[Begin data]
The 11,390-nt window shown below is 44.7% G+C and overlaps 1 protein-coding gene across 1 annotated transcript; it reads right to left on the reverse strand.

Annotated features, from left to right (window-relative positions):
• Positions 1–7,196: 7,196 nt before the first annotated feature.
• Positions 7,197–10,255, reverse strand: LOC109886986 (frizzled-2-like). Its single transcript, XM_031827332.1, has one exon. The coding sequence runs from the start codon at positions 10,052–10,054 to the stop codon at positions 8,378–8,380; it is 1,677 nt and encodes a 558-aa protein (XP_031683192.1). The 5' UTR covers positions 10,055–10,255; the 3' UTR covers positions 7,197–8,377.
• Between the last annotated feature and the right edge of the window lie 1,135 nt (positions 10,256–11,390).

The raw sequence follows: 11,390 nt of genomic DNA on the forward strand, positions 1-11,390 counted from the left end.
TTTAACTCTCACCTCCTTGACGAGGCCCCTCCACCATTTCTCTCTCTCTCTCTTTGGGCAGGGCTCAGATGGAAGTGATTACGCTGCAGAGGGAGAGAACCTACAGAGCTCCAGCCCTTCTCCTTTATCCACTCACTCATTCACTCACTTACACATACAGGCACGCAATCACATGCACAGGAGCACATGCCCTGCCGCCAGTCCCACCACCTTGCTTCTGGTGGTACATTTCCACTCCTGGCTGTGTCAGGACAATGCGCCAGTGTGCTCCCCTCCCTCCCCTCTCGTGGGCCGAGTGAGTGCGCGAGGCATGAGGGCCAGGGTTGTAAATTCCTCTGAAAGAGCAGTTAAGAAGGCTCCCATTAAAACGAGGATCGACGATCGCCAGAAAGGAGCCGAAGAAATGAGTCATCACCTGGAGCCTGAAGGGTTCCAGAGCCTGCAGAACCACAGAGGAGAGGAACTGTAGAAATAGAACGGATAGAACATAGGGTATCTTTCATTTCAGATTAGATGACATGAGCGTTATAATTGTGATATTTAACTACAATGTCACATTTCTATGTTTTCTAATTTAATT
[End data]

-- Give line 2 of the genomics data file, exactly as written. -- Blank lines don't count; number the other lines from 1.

Annotated features, from left to right (window-relative positions):